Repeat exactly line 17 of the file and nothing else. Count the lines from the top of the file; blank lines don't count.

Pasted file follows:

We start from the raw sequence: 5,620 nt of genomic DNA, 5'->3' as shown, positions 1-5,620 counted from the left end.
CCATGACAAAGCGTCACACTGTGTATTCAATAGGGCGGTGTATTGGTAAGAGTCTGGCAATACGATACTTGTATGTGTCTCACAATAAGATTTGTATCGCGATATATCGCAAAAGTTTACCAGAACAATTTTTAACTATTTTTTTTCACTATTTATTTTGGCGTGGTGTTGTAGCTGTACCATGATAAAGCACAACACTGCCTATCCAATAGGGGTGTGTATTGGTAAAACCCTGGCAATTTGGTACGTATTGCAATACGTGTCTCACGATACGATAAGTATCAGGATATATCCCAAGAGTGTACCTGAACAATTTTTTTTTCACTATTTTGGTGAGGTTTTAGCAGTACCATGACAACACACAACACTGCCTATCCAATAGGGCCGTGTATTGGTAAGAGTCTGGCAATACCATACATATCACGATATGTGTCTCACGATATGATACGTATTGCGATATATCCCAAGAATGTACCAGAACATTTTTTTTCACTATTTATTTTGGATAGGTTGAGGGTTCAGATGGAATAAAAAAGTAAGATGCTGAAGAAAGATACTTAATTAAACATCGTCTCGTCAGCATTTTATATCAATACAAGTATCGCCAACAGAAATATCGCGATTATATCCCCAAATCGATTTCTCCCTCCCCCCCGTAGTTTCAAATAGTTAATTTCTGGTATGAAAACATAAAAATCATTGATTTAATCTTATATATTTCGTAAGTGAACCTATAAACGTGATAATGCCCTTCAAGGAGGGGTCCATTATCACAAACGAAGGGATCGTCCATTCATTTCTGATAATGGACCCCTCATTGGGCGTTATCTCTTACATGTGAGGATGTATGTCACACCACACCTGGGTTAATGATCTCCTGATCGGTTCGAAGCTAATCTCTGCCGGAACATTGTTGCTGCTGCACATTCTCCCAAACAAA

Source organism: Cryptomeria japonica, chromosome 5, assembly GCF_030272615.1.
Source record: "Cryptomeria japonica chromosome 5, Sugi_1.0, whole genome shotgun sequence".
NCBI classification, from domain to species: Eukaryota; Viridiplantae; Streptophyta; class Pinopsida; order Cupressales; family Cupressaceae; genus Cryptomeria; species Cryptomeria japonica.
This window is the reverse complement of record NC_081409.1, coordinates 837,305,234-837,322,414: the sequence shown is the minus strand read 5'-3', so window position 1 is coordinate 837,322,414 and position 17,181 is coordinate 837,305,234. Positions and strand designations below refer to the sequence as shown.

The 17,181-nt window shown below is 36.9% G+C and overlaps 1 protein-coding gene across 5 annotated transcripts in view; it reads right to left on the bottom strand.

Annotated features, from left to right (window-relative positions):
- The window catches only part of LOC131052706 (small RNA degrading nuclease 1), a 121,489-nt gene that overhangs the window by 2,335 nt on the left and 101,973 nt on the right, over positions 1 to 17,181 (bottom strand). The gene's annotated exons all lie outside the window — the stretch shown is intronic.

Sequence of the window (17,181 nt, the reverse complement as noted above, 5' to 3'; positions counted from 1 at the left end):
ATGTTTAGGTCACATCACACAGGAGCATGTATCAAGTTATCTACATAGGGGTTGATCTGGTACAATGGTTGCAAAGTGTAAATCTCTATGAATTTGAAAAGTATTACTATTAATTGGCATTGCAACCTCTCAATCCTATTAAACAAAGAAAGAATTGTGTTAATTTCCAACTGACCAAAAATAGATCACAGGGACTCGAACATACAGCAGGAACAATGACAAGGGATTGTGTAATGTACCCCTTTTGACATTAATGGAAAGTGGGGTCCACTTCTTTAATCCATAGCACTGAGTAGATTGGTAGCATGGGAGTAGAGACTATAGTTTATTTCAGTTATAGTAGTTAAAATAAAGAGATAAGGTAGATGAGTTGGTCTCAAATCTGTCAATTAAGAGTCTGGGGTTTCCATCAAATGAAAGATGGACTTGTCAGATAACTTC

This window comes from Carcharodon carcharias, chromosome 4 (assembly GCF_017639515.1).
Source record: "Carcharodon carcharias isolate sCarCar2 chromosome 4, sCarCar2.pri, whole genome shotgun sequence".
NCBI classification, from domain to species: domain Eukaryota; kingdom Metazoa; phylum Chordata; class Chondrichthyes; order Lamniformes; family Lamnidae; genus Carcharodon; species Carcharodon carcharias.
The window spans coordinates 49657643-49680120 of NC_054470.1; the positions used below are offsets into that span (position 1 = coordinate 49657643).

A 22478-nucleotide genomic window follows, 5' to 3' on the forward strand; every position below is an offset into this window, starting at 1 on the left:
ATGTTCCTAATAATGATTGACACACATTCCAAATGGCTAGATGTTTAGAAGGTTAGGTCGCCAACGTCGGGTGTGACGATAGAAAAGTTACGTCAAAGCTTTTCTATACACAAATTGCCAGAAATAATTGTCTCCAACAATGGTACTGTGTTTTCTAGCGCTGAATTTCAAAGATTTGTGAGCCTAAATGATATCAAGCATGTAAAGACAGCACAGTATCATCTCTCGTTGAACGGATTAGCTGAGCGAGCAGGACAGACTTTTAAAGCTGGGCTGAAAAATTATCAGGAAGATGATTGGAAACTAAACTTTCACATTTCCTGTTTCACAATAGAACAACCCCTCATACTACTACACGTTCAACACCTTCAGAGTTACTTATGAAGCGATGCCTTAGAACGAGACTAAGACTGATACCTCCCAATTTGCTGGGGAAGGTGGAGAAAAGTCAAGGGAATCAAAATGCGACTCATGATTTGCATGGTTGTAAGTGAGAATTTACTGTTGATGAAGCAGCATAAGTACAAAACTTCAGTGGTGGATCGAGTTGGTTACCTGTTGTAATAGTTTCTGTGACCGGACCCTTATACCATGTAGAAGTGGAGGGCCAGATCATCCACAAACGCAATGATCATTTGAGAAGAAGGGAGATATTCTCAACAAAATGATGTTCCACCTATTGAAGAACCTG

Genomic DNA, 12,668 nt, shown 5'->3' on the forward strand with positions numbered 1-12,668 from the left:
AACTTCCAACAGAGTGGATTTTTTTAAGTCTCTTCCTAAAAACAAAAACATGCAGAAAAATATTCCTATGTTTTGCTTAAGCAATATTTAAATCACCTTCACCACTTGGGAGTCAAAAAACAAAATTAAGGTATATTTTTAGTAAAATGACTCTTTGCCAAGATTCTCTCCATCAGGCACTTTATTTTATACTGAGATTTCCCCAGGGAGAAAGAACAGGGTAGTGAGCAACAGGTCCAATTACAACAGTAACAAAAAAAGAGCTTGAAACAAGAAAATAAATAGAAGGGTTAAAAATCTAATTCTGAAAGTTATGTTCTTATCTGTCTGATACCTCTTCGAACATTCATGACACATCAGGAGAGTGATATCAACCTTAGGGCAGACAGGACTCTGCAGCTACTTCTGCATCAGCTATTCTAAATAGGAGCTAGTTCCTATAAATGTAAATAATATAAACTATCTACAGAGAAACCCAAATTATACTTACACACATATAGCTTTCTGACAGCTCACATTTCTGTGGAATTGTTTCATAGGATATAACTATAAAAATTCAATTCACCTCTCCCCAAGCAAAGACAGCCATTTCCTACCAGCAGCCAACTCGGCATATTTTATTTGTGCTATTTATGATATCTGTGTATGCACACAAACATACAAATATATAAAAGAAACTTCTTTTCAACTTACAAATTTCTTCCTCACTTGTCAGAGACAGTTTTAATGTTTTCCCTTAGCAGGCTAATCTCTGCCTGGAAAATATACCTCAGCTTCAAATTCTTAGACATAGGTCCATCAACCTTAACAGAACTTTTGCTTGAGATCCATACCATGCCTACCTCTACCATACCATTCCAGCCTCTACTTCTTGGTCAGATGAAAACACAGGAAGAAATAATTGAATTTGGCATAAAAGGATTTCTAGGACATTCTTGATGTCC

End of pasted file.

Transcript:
ATGTTCCTAATAATGATTGACACACATTCCAAATGGCTAGATGTTTAGAAGGTTAGGTCGCCAACGTCGGGTGTGACGATAGAAAAGTTACGTCAAAGCTTTTCTATACACAAATTGCCAGAAATAATTGTCTCCAACAATGGTACTGTGTTTTCTAGCGCTGAATTTCAAAGATTTGTGAGCCTAAATGATATCAAGCATGTAAAGACAGCACAGTATCATCTCTCGTTGAACGGATTAGCTGAGCGAGCAGGACAGACTTTTAAAGCTGGGCTGAAAAATTATCAGGAAGATGATTGGAAACTAAACTTTCACATTTCCTGTTTCACAATAGAACAACCCCTCATACTACTACACGTTCAACACCTTCAGAGTTACTTATGAAGCGATGCCTTAGAACGAGACTAAGACTGATACCTCCCAATTTGCTGGGGAAGGTGGAGAAAAGTCAAGGGAATCAAAATGCGACTCATGATTTGCATGGTTGTAAGTGAGAATTTACTGTTGATGAAGCAGCATAAGTACAAAACTTCAGTGGTGGATCGAGTTGGTTACCTGTTGTAATAGTTTCTGTGACCGGACCCTTATACCATGTAGAAGTGGAGGGCCAGATCATCCACAAACGCAATGATCATTTGAGAAGAAGGGAGATATTCTCAACAAAATGATGTTCCACCTATTGAAGAACCTG